Chairman of the Road Safety Authority Gay Byrne has said he is retiring from the post because he believes his 80th birthday is a good time to bow out.

He said that after completing his five-year term as chairman, he had been asked to remain in his position by the minister for transport and he had done so for three years.

He was again asked to remain in the position for another two years but has decided not to do so.

Speaking on RTÉ's News at One, Mr Byrne pointed out that the impression might have been given in newspaper reports that he was retiring because of the lack of action on the part of An Garda Síochána but this was not the case. 

He said the RSA is saddened by the diminished enforcement by An Garda Síochána because it lacks money, resources and equipment to do its job.

He added that 2012 was the best year in 50 years for road safety, but the downward trend in the number of road fatalities had stopped in 2013, and there had been another wake-up call this year.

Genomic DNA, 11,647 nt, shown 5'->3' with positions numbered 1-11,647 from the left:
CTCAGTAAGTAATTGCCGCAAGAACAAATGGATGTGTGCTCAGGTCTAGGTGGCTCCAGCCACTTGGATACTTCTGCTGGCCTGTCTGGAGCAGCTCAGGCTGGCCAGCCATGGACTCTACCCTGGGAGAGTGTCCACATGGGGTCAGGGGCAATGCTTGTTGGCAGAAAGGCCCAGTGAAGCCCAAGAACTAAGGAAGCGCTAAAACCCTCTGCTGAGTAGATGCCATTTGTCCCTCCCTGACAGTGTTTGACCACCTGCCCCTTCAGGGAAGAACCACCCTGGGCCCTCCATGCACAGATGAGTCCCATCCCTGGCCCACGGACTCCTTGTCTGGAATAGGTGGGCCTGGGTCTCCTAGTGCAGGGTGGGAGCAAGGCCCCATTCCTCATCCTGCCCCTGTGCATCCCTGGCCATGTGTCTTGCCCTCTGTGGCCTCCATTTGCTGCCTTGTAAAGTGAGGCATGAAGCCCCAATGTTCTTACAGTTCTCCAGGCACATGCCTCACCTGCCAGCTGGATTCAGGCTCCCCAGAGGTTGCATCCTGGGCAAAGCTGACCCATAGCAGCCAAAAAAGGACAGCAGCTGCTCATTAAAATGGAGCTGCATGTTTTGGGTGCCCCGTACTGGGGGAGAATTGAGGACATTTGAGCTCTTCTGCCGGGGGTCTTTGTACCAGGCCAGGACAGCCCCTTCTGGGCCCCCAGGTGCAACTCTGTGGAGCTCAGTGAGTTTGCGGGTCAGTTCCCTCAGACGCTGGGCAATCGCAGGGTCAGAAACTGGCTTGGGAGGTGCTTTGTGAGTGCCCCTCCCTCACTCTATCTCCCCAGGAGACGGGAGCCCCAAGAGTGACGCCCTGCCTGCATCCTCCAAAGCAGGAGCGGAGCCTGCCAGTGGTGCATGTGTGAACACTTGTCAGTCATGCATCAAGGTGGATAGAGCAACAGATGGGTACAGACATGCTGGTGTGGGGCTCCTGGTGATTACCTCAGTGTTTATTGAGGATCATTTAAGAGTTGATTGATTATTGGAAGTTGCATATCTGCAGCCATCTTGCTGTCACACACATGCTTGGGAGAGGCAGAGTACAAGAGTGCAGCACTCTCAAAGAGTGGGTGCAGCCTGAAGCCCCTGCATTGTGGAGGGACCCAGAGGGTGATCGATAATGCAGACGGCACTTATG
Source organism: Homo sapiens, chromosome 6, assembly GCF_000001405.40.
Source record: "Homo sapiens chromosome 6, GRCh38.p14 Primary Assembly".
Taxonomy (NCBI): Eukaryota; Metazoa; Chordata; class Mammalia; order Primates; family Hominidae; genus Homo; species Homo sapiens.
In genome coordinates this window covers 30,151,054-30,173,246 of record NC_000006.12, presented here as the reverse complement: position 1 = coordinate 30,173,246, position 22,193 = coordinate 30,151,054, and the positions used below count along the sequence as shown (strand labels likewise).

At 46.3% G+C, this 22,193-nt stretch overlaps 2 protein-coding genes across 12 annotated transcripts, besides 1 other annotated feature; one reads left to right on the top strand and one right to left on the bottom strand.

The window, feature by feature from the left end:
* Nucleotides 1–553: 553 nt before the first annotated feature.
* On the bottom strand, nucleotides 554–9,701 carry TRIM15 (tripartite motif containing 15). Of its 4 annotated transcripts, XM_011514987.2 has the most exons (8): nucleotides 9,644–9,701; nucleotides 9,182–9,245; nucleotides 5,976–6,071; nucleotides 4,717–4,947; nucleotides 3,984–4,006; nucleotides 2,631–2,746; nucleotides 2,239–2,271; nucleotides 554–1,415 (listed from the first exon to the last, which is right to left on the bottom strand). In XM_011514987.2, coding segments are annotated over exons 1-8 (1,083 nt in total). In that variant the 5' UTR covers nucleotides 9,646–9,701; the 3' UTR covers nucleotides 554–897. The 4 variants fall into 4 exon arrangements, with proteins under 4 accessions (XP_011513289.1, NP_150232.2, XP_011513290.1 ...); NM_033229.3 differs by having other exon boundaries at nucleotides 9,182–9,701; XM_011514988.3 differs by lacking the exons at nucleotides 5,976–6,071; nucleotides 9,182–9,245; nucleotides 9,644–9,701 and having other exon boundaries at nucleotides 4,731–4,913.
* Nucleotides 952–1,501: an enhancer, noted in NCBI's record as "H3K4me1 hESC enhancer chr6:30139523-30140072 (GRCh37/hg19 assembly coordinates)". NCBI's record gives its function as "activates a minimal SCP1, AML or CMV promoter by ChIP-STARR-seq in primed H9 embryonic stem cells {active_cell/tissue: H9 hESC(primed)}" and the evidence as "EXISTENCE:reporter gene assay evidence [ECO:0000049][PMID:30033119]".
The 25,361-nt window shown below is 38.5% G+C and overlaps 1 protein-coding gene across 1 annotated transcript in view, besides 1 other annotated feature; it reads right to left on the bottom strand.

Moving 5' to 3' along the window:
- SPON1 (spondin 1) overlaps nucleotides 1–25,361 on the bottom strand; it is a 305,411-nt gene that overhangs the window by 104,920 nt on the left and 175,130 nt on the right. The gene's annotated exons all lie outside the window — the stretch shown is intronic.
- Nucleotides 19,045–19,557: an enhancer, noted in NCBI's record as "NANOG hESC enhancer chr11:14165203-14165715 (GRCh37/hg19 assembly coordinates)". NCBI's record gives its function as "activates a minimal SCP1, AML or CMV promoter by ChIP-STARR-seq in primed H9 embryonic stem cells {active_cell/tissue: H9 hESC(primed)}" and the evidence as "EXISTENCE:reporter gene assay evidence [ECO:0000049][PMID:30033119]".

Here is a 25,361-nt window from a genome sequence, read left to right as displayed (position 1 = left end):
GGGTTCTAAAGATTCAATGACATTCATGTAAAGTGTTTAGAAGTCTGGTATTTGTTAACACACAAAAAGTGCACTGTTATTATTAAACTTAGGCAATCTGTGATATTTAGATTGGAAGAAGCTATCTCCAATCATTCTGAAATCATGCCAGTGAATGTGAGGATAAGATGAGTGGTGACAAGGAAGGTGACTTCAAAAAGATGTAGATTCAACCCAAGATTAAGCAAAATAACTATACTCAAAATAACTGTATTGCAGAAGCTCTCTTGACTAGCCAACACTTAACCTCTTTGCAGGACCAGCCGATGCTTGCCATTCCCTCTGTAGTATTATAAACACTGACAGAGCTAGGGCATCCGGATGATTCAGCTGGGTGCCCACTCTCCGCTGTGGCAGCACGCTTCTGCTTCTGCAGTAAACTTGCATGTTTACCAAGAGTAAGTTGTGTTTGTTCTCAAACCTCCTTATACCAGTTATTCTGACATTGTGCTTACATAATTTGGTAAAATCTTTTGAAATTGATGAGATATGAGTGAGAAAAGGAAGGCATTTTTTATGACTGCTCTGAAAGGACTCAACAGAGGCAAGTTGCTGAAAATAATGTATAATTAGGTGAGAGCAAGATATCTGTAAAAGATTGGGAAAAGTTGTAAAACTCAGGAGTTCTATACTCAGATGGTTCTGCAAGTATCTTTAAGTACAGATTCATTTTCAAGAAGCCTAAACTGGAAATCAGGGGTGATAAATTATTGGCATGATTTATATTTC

His fear is that if this continues the remarkable progress that has been made over the last eight years will be frittered away, he said.

Mr Byrne said the reduction in the number of road deaths will not continue unless an effort is made to make it continue. 

He said the Garda Traffic Corps had been reduced by a quarter and there is an increasing perception nationally that the likelihood of encountering garda traffic enforcement units is remote and this is leading drivers to become complacent and careless. 

Mr Byrne added that most road users drive well and observe the rules, but there is a hardcore who fail to get the message.

He also said the penalty points system is probably being handled in a much better way than it was two years ago, but a great deal more work needs to be done.